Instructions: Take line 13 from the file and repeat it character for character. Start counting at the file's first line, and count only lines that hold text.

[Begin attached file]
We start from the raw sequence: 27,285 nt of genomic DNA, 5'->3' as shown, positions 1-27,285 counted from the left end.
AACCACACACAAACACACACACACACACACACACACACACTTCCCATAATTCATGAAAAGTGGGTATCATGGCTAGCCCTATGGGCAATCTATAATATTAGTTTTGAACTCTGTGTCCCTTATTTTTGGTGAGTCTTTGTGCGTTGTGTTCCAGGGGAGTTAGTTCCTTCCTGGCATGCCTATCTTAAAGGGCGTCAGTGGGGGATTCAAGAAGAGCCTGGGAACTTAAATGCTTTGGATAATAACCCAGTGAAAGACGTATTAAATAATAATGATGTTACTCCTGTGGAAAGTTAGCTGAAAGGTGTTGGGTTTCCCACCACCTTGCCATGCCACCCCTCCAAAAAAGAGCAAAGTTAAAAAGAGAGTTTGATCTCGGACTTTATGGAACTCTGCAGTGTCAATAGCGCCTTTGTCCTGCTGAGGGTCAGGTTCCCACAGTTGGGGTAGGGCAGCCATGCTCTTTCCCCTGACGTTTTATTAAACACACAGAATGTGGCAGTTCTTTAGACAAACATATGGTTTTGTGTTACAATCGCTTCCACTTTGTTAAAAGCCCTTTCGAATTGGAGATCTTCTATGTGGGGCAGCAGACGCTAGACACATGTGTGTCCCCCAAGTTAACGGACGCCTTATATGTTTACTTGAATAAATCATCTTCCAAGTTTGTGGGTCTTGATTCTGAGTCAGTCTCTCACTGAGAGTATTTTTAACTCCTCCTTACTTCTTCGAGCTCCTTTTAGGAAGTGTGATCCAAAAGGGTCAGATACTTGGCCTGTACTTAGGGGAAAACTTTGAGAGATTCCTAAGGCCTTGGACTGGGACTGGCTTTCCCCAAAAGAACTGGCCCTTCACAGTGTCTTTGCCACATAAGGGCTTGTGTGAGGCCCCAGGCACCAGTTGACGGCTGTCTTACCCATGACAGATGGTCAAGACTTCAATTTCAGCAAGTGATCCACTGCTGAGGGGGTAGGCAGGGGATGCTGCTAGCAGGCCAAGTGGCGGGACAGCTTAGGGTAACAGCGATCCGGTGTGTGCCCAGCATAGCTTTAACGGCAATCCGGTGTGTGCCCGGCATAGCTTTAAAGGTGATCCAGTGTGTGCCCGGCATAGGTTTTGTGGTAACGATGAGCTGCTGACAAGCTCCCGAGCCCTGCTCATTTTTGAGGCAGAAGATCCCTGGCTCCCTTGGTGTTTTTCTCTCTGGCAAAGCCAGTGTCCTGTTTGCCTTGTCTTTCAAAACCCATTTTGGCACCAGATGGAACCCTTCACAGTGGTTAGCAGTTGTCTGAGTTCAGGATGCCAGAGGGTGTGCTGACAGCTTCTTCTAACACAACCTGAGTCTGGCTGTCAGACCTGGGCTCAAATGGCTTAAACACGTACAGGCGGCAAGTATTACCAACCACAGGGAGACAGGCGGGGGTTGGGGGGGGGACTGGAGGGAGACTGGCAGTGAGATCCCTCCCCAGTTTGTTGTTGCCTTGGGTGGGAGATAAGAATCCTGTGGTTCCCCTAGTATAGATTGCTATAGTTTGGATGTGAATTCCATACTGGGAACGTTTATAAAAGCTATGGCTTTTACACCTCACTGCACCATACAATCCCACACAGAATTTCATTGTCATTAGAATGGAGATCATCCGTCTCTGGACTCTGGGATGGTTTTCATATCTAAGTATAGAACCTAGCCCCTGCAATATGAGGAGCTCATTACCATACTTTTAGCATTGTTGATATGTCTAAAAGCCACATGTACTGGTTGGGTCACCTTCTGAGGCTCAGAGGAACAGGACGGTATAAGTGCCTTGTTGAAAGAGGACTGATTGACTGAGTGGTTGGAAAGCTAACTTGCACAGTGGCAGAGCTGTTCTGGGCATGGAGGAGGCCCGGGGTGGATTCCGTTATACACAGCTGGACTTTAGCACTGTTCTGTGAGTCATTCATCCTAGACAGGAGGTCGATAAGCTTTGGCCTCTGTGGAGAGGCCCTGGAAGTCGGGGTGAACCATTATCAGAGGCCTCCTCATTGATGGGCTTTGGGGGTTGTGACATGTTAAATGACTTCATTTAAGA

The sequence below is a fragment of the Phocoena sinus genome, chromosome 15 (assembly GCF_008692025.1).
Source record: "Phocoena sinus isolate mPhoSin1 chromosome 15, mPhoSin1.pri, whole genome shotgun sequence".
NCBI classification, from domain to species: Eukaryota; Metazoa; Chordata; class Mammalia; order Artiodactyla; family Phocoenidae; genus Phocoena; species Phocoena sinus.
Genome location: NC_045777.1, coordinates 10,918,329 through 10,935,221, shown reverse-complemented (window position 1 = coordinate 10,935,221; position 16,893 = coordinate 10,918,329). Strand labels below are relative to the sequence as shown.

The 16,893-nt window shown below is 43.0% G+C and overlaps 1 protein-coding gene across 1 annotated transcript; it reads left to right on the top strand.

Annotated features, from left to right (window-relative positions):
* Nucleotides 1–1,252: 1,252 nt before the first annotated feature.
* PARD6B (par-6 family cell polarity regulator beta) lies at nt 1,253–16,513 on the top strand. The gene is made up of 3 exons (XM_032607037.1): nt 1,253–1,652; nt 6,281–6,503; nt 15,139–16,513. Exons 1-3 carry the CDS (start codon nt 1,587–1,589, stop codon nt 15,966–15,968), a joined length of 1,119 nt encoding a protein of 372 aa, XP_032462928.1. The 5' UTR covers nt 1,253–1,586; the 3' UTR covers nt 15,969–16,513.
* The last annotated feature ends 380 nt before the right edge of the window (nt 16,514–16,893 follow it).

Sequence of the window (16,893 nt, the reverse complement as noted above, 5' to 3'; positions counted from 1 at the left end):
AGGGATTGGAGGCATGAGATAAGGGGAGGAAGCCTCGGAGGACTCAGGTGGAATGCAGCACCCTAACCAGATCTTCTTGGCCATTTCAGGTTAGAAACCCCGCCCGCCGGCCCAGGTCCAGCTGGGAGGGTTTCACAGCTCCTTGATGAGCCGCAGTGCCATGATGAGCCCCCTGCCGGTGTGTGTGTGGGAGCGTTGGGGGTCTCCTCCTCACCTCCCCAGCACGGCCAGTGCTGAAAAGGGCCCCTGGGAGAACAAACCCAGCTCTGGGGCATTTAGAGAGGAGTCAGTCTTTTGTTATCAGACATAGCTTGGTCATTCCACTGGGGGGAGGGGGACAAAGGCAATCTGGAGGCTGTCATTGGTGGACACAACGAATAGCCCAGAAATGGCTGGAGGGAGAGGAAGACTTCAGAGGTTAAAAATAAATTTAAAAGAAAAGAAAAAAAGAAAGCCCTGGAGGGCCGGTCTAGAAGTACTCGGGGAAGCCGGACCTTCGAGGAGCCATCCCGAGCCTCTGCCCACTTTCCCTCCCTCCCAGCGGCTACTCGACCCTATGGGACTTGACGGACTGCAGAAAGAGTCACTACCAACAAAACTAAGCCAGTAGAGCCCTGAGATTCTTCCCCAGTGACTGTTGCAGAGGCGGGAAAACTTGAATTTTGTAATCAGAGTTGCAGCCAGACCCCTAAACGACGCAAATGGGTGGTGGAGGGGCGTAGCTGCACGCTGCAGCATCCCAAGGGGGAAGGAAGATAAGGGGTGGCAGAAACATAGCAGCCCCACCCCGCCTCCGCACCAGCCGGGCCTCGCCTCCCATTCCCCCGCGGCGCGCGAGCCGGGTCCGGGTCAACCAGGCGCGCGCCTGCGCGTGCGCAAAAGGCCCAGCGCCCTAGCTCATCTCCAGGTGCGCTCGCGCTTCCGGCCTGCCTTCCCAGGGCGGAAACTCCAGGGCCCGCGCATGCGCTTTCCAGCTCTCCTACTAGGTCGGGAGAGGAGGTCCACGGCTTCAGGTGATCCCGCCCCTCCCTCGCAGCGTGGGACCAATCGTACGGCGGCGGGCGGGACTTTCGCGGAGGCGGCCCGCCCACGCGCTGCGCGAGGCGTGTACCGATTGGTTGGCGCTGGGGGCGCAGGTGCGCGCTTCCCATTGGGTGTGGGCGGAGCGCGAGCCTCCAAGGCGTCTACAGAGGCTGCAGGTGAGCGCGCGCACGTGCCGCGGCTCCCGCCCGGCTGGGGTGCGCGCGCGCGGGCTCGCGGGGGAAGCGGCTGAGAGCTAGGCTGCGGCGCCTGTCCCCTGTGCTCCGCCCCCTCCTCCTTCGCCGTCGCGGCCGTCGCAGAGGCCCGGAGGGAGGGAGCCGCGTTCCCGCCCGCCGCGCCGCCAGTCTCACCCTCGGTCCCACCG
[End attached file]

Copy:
AGGGATTGGAGGCATGAGATAAGGGGAGGAAGCCTCGGAGGACTCAGGTGGAATGCAGCACCCTAACCAGATCTTCTTGGCCATTTCAGGTTAGAAACCCCGCCCGCCGGCCCAGGTCCAGCTGGGAGGGTTTCACAGCTCCTTGATGAGCCGCAGTGCCATGATGAGCCCCCTGCCGGTGTGTGTGTGGGAGCGTTGGGGGTCTCCTCCTCACCTCCCCAGCACGGCCAGTGCTGAAAAGGGCCCCTGGGAGAACAAACCCAGCTCTGGGGCATTTAGAGAGGAGTCAGTCTTTTGTTATCAGACATAGCTTGGTCATTCCACTGGGGGGAGGGGGACAAAGGCAATCTGGAGGCTGTCATTGGTGGACACAACGAATAGCCCAGAAATGGCTGGAGGGAGAGGAAGACTTCAGAGGTTAAAAATAAATTTAAAAGAAAAGAAAAAAAGAAAGCCCTGGAGGGCCGGTCTAGAAGTACTCGGGGAAGCCGGACCTTCGAGGAGCCATCCCGAGCCTCTGCCCACTTTCCCTCCCTCCCAGCGGCTACTCGACCCTATGGGACTTGACGGACTGCAGAAAGAGTCACTACCAACAAAACTAAGCCAGTAGAGCCCTGAGATTCTTCCCCAGTGACTGTTGCAGAGGCGGGAAAACTTGAATTTTGTAATCAGAGTTGCAGCCAGACCCCTAAACGACGCAAATGGGTGGTGGAGGGGCGTAGCTGCACGCTGCAGCATCCCAAGGGGGAAGGAAGATAAGGGGTGGCAGAAACATAGCAGCCCCACCCCGCCTCCGCACCAGCCGGGCCTCGCCTCCCATTCCCCCGCGGCGCGCGAGCCGGGTCCGGGTCAACCAGGCGCGCGCCTGCGCGTGCGCAAAAGGCCCAGCGCCCTAGCTCATCTCCAGGTGCGCTCGCGCTTCCGGCCTGCCTTCCCAGGGCGGAAACTCCAGGGCCCGCGCATGCGCTTTCCAGCTCTCCTACTAGGTCGGGAGAGGAGGTCCACGGCTTCAGGTGATCCCGCCCCTCCCTCGCAGCGTGGGACCAATCGTACGGCGGCGGGCGGGACTTTCGCGGAGGCGGCCCGCCCACGCGCTGCGCGAGGCGTGTACCGATTGGTTGGCGCTGGGGGCGCAGGTGCGCGCTTCCCATTGGGTGTGGGCGGAGCGCGAGCCTCCAAGGCGTCTACAGAGGCTGCAGGTGAGCGCGCGCACGTGCCGCGGCTCCCGCCCGGCTGGGGTGCGCGCGCGCGGGCTCGCGGGGGAAGCGGCTGAGAGCTAGGCTGCGGCGCCTGTCCCCTGTGCTCCGCCCCCTCCTCCTTCGCCGTCGCGGCCGTCGCAGAGGCCCGGAGGGAGGGAGCCGCGTTCCCGCCCGCCGCGCCGCCAGTCTCACCCTCGGTCCCACCG